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I’ve been toying with the idea of putting all my records into a Google sheets document with multiple columns (Track name, Artist, Label, Genre, BPM and which shelf it’s stored in) so that I can easily look through the document and change the filters to easily see what I want to play before packing my bag! Kind of like RekordBox but for vinyls. Here’s to hoping I get to play out again one day :crossed_fingers:t2:p.s I also use the live bpm app


I (can’t mix and) use Korg SyncKontrol to tap it out.

Hardest part for me before committing to the sticker is how detailed to get on tracks with live drums. “intro 115, track 118” is probably reasonable but I saw one in the bag the other night along the lines of “121 to 116 to 118 then ???” and immediately pictured it being used against me in court one day.

lol yeah i never want to be THAT precise, it’ll just confuse me. i’ve documented that very thing to a few disco records that i play regularly and remember that they drift like crazy but including records like that in a live environment is the spice of life.

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speaking of… coked up drummers are the culprit here right?

i’d think so, being that they almost always speed up rather than slow down.

easy to get excited and try and push the tempo rather than the feel!

Just go average and learn to master pitch riding. Otherwise it’ll confuse the heck out of you. You can work with a plus to minus 8% range, anyway…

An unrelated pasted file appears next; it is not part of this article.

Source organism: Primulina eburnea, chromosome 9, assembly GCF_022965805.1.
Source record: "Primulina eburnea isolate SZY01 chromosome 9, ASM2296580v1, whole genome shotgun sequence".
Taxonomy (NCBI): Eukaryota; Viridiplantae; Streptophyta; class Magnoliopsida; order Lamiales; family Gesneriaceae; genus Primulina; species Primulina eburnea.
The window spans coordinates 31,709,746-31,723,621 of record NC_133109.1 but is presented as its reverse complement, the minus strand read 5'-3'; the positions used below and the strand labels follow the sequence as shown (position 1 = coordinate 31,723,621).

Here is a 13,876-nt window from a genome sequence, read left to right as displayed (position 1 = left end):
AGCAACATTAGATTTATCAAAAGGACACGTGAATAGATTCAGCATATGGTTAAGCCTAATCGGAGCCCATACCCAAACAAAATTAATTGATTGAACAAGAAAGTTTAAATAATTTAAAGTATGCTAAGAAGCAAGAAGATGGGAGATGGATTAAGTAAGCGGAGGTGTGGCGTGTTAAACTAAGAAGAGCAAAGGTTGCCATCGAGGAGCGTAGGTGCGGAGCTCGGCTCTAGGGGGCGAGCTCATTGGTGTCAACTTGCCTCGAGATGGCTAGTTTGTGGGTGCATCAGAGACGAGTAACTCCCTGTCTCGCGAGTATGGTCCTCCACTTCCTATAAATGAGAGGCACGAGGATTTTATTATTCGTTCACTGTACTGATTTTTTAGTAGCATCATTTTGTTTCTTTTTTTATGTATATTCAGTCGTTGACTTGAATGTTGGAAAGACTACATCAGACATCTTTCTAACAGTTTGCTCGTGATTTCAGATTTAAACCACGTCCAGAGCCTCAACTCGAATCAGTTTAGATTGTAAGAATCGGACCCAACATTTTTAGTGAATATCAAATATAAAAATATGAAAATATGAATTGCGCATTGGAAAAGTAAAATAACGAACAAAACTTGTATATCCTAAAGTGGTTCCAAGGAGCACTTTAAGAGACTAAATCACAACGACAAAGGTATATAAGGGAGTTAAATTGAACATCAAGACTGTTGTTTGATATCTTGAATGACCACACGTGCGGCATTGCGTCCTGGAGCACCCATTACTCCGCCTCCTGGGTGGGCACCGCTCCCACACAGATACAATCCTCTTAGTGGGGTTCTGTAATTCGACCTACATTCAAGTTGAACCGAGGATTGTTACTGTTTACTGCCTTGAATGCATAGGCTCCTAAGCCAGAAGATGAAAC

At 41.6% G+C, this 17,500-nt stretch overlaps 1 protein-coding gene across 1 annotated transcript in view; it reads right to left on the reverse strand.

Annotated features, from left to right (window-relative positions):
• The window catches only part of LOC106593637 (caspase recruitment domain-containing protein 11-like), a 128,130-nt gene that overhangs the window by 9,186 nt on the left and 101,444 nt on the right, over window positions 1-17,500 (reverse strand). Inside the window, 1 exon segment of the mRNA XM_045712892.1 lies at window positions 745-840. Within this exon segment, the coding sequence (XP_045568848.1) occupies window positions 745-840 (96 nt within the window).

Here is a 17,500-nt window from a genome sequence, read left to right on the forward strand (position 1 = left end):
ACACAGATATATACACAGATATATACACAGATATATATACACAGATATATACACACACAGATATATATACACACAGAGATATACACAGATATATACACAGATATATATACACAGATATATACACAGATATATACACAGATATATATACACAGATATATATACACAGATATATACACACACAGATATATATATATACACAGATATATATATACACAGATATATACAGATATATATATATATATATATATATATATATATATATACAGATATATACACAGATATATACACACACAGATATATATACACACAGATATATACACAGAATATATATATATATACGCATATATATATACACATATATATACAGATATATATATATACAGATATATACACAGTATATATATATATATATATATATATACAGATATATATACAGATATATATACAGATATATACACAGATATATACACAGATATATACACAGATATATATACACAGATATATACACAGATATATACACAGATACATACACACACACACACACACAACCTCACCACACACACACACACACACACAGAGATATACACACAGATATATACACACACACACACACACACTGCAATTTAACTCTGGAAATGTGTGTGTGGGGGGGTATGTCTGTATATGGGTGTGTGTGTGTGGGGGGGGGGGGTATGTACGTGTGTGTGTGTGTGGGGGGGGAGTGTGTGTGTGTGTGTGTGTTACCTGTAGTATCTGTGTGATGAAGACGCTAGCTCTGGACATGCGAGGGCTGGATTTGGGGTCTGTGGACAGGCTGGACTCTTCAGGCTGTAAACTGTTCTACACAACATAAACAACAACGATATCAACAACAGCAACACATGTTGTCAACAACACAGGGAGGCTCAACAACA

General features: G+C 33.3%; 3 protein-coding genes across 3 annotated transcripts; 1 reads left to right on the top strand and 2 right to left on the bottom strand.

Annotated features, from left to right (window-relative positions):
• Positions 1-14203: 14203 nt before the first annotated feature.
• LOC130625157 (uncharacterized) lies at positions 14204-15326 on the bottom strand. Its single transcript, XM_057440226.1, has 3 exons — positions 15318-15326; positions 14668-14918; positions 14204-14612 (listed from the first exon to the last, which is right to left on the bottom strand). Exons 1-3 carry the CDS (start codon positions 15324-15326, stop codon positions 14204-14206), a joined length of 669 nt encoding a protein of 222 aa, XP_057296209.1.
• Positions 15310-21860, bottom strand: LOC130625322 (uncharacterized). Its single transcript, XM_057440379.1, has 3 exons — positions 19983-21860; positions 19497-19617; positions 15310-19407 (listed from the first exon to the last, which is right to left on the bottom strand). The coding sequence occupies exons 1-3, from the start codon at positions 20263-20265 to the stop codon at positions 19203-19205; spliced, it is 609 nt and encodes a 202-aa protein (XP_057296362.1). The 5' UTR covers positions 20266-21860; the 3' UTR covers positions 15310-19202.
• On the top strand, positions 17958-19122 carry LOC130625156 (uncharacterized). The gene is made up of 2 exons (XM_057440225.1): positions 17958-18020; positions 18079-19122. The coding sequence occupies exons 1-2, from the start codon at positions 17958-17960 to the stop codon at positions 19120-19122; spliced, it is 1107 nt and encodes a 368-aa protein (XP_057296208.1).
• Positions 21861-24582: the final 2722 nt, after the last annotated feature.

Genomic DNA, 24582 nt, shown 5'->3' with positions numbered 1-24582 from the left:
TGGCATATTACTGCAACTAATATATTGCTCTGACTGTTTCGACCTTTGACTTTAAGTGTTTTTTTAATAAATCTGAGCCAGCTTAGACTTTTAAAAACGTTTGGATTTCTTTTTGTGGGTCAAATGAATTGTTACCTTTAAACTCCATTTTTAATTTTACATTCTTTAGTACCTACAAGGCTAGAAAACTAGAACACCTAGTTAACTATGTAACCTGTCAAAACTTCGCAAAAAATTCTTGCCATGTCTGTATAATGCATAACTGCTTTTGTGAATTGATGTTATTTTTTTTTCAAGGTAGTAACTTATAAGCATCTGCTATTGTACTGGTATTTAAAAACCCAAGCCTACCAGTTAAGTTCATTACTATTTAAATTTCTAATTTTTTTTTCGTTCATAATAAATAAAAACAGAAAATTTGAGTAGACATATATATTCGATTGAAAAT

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Anyone do the same thing with which key their records are in? Personally never been bothered but the results are just beautiful if you listen to the mixes of Robbie Leslie et al

Yeah have heard some amazing mixes done solely in key (think there was a website dedicated to it at some point) although I have never put it into practice.

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I’ve experimented with key mixing recently using digital tracks (or ripped vinyl) in Rekordbox.
After 30 years of messing around with mixing tunes I couldn’t believe I’d never really sussed it before. I think I’m basically naturally tone deaf!
Key mixing is a revelation especially mixing with acapella or vocal parts of tunes. The results really can sound spectacular and are the difference between stitching together some records at the same tempo or actually making a mix that makes sense musically.

Check out the wheel system that places the keys in order: you can go from any minor key to the other minor keys to the left or right on the wheel or jump into the corresponding major key.

No idea how you naturally determine the key of a record without it being in Rekordbox though.

Apart from using your ears, of course!

I wonder if the more musically talented among us can listen to a tune and hear what key it’s in. I certainly can’t. Most of my mixing has been built on playing what just feels like the best tune to put on next. What I’ve learned from using the key chart is there are lots of tunes I never would have thought of that work brilliantly. It’s especially useful when playing across multiple genres. If you’re mainly playing house which usually seems to be Am or Em then it’s pretty easy to mix in key anyway. Or just mix on the kick drums without any melody involved. But when you’ve got two tunes of different genres flowing seamlessly because they’re in the right keys it’s pretty ace to be honest. Worth giving it a try.